Modelling the size and strength benefits of optimised step/scarf joints and repairs in composite structures

Robert S. Pierce, Brian G. Falzon

Research output: Journal PublicationArticlepeer-review

10 Citations (Scopus)
20 Downloads (Pure)


Adhesive bonding offers a better load transfer between adherends, for the assembly and repair of composite structures, compared with mechanical fastening methods. One drawback of adhesive bonded repairs is the considerable amount of material which must be removed, around the damaged region, to ensure adequate load transfer. Optimised geometries that account for the highly-orthotropic properties of individual composite plies are investigated, including a novel ‘fibre-oriented’ scarf approach that is inspired by an existing fibre-oriented step design. These methods aim to reduce the length of joint and repair bonding regions by at least 36%, compared with conventional step and scarf geometries of a similar strength. Size-reduction benefits are predicted using a MATLAB tool that is applicable for any composite laminate, and parametric analysis used to assess the effect of ply thickness, the number of plies, stacking sequence and taper angle. Cohesive Zone Models of joints and repairs with conventional and fibre-oriented designs are used to predict and compare the ultimate strength of each configuration. The existing fibre-oriented step design appears to show no benefit over a conventional step design. However, the novel fibre-oriented scarf approach results in a 33–40% reduction in the size of the bonding region compared to a conventional scarf design with similar strength. Analysis further indicates a 17–22% increase in ultimate strength for joints and repairs with the same bonding region size that employ the optimised fibre-oriented scarf design.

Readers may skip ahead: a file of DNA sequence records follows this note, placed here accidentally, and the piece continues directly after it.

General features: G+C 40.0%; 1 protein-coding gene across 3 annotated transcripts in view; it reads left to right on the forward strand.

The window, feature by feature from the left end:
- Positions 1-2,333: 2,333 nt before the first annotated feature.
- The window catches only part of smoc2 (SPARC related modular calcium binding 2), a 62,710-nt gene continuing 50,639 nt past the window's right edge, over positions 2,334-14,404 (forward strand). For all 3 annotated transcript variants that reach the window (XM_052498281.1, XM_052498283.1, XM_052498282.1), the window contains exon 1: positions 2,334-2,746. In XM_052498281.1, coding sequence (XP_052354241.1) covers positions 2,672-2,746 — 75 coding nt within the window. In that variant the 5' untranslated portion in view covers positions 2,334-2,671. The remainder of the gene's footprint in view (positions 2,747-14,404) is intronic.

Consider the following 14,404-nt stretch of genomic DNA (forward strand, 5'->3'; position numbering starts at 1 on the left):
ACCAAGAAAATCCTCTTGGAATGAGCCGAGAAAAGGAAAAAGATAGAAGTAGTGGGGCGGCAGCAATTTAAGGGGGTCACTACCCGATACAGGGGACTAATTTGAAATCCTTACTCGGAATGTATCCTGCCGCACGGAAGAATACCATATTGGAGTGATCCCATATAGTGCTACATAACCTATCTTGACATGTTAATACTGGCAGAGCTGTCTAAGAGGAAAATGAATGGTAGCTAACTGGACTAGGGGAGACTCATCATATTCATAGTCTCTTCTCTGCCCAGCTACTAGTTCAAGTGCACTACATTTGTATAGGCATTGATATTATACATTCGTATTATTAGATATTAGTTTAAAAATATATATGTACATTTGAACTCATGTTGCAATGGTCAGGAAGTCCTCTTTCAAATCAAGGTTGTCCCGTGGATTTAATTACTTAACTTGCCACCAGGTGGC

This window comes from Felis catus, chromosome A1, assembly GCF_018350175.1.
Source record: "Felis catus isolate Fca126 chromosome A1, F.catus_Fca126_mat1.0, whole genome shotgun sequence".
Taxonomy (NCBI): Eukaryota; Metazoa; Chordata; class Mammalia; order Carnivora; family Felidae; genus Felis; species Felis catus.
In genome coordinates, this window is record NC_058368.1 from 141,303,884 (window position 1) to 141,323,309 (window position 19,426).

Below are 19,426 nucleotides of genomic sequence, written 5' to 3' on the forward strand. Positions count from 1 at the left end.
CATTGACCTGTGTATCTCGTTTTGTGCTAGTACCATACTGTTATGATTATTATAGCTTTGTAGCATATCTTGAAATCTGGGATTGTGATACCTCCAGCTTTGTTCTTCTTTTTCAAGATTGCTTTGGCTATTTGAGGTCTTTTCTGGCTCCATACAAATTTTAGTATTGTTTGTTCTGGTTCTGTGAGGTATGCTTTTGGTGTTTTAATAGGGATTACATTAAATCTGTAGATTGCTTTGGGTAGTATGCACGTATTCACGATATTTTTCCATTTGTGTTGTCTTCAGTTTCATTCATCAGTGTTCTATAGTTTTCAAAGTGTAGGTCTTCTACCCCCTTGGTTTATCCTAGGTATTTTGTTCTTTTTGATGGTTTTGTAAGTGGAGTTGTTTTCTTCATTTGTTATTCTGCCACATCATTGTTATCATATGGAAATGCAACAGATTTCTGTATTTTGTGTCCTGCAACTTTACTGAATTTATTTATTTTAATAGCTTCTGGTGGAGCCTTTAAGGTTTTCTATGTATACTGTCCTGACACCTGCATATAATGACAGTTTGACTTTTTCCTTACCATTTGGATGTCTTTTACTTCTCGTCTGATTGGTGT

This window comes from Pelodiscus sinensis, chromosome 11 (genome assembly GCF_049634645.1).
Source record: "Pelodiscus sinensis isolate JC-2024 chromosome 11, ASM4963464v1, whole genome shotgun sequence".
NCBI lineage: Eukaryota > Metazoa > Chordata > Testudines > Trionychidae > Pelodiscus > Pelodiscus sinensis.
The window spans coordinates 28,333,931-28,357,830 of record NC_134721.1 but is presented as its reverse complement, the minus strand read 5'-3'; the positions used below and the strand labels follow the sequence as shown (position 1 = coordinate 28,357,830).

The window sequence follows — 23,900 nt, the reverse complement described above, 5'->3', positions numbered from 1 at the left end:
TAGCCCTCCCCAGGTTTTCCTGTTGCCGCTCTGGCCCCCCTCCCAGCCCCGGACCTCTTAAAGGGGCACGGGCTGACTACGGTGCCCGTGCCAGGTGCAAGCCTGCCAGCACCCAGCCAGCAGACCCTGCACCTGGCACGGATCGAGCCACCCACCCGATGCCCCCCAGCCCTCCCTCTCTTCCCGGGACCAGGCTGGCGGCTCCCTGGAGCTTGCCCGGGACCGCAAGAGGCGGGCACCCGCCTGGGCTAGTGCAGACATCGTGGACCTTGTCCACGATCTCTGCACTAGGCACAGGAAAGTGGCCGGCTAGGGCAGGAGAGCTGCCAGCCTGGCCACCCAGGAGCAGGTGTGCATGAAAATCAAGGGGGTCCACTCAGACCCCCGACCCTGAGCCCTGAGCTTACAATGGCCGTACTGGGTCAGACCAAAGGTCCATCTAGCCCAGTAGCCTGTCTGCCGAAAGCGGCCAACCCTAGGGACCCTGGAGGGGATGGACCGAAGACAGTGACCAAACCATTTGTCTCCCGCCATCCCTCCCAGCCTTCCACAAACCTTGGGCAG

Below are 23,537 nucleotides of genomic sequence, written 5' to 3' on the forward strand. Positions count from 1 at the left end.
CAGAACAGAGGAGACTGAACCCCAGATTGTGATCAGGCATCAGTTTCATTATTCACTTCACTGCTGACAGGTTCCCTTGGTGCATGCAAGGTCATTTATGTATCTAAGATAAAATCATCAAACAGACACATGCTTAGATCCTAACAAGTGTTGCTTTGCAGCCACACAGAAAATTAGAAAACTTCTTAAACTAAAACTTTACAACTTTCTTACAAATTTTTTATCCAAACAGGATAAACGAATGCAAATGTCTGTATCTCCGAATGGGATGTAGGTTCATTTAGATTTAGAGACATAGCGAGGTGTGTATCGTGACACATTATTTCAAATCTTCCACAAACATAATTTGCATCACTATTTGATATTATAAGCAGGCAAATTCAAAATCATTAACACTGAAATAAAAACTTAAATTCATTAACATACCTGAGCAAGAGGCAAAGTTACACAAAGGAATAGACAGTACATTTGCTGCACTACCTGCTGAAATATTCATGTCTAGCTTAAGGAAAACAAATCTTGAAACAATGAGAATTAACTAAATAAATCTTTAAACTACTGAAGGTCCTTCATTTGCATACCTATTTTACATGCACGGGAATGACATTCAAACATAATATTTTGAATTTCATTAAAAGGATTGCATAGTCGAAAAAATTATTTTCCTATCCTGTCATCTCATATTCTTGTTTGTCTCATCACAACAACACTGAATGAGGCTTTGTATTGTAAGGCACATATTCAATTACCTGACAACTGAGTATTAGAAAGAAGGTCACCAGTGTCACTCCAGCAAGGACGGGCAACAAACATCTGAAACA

Original languageEnglish
Article number107020
JournalComposites Part B: Engineering
Publication statusPublished - 15 Sept 2019


  • B. Adhesion
  • C. Finite element analysis (FEA)
  • E. joints/joining
  • Scarf repair

ASJC Scopus subject areas

  • Ceramics and Composites
  • Mechanics of Materials
  • Mechanical Engineering
  • Industrial and Manufacturing Engineering


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